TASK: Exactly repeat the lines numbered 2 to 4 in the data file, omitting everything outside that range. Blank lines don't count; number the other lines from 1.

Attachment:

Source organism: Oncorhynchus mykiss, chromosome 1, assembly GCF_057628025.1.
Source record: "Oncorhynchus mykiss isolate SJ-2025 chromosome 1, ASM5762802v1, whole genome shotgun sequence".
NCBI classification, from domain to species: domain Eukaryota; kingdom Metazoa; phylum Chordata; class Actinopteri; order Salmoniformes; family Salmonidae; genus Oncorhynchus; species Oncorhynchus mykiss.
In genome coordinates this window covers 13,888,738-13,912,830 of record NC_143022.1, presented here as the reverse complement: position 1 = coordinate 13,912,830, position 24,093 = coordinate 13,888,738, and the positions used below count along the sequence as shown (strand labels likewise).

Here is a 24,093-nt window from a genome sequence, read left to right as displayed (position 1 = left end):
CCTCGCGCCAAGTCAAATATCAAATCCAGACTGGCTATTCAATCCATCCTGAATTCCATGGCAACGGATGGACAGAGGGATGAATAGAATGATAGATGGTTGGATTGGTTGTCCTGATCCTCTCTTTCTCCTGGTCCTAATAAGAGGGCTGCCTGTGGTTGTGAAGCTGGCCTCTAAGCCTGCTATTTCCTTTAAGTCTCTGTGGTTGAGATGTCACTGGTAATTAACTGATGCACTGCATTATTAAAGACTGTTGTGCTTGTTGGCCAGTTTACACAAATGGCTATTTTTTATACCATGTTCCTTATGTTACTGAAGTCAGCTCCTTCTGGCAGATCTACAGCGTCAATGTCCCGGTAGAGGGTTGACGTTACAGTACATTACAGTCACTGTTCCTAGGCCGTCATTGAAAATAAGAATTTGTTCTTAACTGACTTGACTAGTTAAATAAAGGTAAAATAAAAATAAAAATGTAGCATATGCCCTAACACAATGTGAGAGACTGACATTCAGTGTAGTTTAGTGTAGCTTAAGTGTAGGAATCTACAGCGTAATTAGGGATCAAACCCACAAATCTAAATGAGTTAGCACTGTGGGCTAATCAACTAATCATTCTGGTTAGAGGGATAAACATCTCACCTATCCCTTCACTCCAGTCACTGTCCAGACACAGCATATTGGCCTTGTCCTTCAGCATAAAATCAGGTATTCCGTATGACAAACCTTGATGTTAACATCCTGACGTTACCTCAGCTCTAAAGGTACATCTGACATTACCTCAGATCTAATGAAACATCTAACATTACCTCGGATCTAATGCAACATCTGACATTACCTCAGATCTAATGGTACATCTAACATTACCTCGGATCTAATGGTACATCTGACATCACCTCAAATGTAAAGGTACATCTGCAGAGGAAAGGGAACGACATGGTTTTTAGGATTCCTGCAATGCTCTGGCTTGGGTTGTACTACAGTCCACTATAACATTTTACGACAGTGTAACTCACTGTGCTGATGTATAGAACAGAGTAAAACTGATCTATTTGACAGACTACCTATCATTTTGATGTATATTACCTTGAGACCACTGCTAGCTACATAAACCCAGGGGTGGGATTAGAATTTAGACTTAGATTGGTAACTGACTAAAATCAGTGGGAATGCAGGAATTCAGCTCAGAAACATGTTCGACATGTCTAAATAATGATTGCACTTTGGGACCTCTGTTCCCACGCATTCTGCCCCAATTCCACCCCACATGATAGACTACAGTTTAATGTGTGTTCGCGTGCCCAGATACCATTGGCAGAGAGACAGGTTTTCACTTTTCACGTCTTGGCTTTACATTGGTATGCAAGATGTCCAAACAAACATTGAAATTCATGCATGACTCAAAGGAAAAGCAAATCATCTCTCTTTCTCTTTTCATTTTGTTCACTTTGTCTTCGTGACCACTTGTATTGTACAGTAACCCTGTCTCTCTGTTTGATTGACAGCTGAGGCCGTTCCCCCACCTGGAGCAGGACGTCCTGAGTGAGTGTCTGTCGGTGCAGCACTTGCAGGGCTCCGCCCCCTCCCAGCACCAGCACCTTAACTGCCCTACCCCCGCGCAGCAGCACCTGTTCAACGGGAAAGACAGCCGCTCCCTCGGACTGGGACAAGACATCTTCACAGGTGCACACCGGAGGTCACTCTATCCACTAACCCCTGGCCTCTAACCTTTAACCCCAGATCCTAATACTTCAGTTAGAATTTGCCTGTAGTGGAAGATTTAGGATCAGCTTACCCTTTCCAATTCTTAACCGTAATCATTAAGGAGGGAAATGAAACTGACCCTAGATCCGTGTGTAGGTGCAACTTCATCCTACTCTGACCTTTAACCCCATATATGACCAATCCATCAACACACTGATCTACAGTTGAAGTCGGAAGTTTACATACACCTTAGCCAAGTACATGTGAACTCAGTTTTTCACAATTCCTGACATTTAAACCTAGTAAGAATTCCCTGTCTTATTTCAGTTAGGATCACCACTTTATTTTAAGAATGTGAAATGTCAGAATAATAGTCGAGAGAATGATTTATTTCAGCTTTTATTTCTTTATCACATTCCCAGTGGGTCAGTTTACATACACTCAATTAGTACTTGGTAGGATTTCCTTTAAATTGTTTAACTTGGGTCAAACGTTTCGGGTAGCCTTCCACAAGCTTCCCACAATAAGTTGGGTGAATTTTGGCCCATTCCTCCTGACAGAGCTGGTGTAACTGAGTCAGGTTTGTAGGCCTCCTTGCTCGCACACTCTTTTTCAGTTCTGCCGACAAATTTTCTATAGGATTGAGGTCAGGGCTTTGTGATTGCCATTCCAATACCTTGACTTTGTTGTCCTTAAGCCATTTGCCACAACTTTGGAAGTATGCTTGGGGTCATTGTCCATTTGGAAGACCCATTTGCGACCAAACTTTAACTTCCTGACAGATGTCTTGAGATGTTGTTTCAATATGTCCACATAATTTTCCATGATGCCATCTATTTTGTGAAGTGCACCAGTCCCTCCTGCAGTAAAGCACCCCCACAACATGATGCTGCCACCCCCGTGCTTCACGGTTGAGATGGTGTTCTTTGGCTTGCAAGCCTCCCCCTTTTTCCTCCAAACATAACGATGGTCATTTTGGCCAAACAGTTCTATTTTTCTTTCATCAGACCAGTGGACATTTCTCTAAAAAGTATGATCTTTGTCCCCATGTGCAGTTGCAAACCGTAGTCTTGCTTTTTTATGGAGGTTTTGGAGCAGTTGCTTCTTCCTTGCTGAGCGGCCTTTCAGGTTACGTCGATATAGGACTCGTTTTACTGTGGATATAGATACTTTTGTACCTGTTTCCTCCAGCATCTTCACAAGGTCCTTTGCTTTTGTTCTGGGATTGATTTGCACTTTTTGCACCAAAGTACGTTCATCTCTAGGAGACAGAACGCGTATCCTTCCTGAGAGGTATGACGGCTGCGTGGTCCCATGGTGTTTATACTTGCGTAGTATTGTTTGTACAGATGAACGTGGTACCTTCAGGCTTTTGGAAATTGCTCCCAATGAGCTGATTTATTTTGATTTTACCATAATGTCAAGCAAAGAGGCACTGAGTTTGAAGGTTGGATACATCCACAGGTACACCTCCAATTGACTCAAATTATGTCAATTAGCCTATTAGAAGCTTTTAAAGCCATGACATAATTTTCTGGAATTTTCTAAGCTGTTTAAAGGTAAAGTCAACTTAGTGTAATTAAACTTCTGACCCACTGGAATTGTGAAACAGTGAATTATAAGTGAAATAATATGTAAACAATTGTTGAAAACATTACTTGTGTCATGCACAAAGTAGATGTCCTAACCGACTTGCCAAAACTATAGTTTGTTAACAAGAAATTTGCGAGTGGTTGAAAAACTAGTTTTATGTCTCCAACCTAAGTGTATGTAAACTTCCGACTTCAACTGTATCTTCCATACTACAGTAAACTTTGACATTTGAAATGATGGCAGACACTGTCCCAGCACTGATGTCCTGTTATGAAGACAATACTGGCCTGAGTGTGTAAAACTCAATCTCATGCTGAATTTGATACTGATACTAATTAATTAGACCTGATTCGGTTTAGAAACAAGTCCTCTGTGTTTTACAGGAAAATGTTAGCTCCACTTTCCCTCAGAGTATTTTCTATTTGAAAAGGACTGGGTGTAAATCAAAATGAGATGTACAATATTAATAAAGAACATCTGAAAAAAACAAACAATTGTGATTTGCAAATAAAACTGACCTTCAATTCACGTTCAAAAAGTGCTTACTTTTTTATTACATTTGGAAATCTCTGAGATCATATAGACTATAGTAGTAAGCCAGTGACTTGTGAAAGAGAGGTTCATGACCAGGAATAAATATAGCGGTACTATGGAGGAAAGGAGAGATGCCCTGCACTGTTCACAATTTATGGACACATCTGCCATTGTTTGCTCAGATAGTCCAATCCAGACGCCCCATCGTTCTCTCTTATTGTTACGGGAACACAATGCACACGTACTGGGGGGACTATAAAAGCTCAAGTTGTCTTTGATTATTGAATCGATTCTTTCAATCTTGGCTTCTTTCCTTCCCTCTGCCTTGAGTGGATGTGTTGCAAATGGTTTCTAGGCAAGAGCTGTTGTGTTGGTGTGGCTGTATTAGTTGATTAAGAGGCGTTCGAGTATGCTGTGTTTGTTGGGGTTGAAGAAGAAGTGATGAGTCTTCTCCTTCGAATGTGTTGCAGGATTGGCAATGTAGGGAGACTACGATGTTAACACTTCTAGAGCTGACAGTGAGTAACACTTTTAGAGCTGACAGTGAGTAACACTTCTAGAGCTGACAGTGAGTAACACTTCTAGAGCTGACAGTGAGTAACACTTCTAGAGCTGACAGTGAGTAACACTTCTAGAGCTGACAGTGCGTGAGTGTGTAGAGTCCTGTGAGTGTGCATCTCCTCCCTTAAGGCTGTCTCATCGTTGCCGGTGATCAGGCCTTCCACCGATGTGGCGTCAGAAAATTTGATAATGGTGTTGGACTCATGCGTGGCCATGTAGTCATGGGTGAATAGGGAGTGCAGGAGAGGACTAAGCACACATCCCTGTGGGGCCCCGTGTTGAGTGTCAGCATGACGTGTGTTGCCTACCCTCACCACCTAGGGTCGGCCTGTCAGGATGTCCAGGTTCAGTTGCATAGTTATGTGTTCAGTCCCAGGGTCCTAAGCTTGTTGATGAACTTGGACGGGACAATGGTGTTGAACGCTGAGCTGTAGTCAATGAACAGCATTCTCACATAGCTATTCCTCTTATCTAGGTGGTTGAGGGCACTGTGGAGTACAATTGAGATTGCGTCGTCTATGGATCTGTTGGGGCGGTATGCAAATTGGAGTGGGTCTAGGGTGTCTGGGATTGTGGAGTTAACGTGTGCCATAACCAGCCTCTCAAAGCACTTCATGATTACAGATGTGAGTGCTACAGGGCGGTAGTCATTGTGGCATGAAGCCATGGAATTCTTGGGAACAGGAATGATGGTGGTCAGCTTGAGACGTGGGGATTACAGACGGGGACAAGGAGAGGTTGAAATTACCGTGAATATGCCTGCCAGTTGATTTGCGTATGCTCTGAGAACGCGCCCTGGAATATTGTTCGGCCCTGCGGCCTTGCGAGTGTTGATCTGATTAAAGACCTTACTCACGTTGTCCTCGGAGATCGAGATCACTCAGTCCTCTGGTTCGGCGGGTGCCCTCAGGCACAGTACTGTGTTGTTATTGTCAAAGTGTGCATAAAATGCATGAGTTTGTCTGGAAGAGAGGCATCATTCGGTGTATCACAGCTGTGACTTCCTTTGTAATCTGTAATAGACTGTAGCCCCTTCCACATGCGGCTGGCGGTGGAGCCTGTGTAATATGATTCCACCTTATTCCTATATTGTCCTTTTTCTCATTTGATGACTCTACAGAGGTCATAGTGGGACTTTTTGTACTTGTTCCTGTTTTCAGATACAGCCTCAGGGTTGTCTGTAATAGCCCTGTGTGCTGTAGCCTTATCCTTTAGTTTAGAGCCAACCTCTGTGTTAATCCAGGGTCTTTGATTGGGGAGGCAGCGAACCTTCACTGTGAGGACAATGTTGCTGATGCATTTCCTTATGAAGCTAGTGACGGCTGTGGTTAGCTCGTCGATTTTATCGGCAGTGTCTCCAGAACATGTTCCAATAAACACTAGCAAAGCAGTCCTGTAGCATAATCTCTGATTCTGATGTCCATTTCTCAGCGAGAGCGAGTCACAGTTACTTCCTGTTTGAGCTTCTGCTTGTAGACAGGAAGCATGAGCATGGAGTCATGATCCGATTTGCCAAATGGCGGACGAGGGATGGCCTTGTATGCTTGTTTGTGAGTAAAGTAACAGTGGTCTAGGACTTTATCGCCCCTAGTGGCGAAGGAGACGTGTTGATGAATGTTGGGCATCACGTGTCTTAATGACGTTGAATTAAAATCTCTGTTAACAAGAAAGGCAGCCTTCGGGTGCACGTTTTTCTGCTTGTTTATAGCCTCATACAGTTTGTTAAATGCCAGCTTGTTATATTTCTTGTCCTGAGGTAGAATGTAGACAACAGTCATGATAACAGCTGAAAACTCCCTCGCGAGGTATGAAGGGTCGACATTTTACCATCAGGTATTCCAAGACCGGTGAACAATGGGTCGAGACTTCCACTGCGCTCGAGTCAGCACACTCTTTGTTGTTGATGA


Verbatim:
Source record: "Oncorhynchus mykiss isolate SJ-2025 chromosome 1, ASM5762802v1, whole genome shotgun sequence".
NCBI classification, from domain to species: domain Eukaryota; kingdom Metazoa; phylum Chordata; class Actinopteri; order Salmoniformes; family Salmonidae; genus Oncorhynchus; species Oncorhynchus mykiss.
In genome coordinates this window covers 13,888,738-13,912,830 of record NC_143022.1, presented here as the reverse complement: position 1 = coordinate 13,912,830, position 24,093 = coordinate 13,888,738, and the positions used below count along the sequence as shown (strand labels likewise).